o stay at home?"
Emily shrugged her shoulders.
"My paw killed a man."
"I don't know what a paw is," said Dotty.
"O, Flyaway Clifford, you've broken a teapot!"
"No matter," said Emily, kindly; "'twas made out of a gone-to-seed poppy. Don't you know what a paw is? Why, it's a _paw_"
In spite of this clear explanation, Dotty did not understand any better than before.
"It was the man that married my maw, only maw died, and then there was another one, and she scolded and shook me."
"O, I s'pose you mean a father 'n mother; now I know."
"I want to tell you," pursued Emily, who loved to talk to strangers. "She didn't care if I was blind; she used to shake me just the same. And my paw had fits."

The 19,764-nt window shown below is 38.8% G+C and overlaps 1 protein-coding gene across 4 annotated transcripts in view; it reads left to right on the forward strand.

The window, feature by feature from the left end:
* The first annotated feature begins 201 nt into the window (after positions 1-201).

The other children, who had often heard this story, did not listen to it with great interest, but went on with their various plays, leaving Emily and Dotty standing together before Emily's baby-house.
"Yes, my paw had fits. I knew when they were coming, for I could smell them in the bottle."